What hasn’t changed are some of the things I talked about earlier—the biblical bedrock, the love for the church, academic rigor, faculty who invest in their students, the scholar-practitioner role of the faculty—those things have not changed, and those should not change.
Sundoulos: What will you and your administration do to hold us firmly to our moorings?
Corey: That really is something I try to do very intentionally—thinking about it and talking about it regularly. Recently I had lunch here with Duane Litfin [President of Wheaton College], and he mentioned that it’s usually when you stop talking about something, when you realize that certain language has left your vocabulary after a number of years, you don’t have the conviction even to revisit those issues anymore. You say, “Oh yeah, we used to think that way, we used to talk about that.”
So what are we doing? We need to keep our conversation centered on those core convictions. We need to talk about spiritual formation, about biblical fidelity, about our role as part of the Great Commission. Let’s keep that part of our vocabulary so we don’t say after a time, “Hey, remember when we used to talk about that?”
Certainly on the functional side—the role of hiring faculty, selection of leadership of the institution, and the role of the Board. I mean, students come and go, but those three bodies—the Board, the Office of the President and the administration, and the faculty—that’s where erosion can occur if you’re not attending to it.
Sundoulos: The costs of seminary education make it more and more difficult to finish a graduate degree and go into pastoral ministry or the mission field. A number of graduates are forced into better-paying secular positions because of college and seminary debt. You have wrestled with this at Gordon-Conwell; what ideas are you bringing to Talbot to help ease this problem?
Corey: That’s a good question, and it’s a hard question—it’s one that every seminary is wrestling with. Very few evangelical schools have enough of an endowment to make much of a difference in terms of the affordability of theological education. And faculty want to get paid. [laughter]
Both here, and at Gordon-Conwell [in the Boston area], the question is: what does it mean to have a quality theological education in an expensive area of the country with a school that has limited endowment resources to fund scholarships? We need to be able to hire the best and the brightest faculty who have a deep-seated commitment to the core convictions of Biola, and to do that, we need to be able to move them here, and find a place for them to live that they can afford, where they can raise a family.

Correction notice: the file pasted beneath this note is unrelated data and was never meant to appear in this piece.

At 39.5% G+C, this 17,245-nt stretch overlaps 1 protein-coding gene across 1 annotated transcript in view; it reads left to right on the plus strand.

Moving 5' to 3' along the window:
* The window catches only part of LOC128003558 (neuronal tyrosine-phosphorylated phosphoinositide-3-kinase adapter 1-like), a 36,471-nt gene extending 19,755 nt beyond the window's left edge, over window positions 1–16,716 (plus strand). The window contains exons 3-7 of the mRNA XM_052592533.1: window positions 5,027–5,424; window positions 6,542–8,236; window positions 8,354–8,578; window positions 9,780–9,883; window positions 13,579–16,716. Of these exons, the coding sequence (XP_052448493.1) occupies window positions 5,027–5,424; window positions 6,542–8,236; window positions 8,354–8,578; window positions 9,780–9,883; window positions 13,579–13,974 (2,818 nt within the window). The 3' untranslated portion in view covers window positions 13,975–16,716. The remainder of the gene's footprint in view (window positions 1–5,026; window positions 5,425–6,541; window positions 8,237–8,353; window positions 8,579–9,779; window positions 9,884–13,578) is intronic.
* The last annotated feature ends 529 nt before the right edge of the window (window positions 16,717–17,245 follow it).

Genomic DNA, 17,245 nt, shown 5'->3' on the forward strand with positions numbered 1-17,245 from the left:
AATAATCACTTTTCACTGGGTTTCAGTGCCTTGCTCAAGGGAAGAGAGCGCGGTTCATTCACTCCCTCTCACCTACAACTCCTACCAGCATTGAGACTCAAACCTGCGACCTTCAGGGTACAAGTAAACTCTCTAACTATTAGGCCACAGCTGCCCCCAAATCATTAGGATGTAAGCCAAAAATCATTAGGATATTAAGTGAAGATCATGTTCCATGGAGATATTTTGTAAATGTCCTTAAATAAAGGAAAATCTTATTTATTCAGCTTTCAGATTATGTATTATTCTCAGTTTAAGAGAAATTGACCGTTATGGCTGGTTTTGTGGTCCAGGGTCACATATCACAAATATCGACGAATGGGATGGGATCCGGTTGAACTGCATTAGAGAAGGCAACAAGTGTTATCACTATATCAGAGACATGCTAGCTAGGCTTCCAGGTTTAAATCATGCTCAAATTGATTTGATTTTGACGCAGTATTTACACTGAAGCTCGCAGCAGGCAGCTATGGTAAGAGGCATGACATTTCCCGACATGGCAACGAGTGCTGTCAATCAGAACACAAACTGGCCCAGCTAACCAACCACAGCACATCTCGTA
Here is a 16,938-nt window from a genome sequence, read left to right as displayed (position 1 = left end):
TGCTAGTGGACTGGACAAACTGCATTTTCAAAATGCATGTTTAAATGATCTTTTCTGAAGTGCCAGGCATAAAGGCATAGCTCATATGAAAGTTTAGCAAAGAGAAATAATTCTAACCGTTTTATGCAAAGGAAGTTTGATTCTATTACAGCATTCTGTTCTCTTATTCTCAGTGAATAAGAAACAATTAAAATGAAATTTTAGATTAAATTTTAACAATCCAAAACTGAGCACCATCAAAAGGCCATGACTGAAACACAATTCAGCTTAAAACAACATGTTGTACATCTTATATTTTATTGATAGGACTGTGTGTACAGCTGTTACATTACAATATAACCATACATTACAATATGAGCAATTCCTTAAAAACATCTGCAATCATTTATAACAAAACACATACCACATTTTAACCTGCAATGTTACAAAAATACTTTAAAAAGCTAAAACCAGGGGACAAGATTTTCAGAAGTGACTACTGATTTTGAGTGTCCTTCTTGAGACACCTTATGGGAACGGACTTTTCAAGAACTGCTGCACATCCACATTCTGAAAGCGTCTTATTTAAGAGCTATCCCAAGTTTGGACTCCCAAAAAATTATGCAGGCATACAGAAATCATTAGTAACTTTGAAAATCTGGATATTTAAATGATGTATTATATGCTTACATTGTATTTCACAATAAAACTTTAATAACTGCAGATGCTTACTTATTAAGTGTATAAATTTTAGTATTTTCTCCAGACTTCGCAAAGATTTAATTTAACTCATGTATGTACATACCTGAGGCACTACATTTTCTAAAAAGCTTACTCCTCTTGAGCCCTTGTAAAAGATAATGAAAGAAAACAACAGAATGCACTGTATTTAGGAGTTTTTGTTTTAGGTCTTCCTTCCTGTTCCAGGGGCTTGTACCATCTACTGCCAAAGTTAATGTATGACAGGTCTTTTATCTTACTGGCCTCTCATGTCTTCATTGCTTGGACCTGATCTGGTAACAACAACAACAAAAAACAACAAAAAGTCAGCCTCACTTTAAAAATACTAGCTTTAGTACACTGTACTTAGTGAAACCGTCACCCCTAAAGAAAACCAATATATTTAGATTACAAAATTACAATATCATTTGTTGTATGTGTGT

I realize that there aren’t many gimmicky answers—there are only limited new revenue streams or cash cows. I believe we must make the needs known among God’s people so they can open up the resources. I think there is a compelling case to be made for how essential it is to fund theological education today, perhaps more than ever before—especially Talbot’s kind of theological education that puts such a stake on biblical fidelity, when in so many areas of our culture, even in evangelical Christianity, we see an erosion of biblical faithfulness. Investment in Talbot is really an investment in the rising generation of leadership that will hold true to those core convictions and also make the gospel relevant. That’s really the story that has to be told.
Our alumni tend not to be at the high end of the income spectrum, so they’re not in positions to give a lot, but it is a statement to the rest of our donor community if we can say, for example, 60% of Talbot graduates give over a course of several years. [Editor’s note: The actual number is 53%.] Foundations and other donors can see how much the school has meant in the graduates’ lives.
Sundoulos: You have the opportunity to interact with a wide range of evangelical leaders. From that perspective, what do you see as some significant challenges facing the church in the coming decades?
Corey: There are temptations in our culture to water down core convictions of biblical fidelity for pragmatic reasons. We can’t go there. We need Talbot alumni to have a strong sense of the role of God’s Word even while making it relevant.
I think religious pluralism will continue to influence our North American culture, so there needs to be an understanding of how the gospel comes to bear on other religions. The world has come to America, through information technology and communication, and I think our graduates need to understand the global context. Even if you’re pastoring a church in Peoria, Illinois, you need to understand how Islamic thought works, to understand those who come out of the Hindu faith, or from a background in Confucianism. And more than that—understand the mind of the skeptic. It could be the person at the restaurant who’s serving you; it could be the person at the gas station, or your physician. Our graduates need to understand the complexity of global religion and widespread western skepticism in order to be winsome and articulate with the gospel that Jesus is the only way, and to do so with a sense of confidence.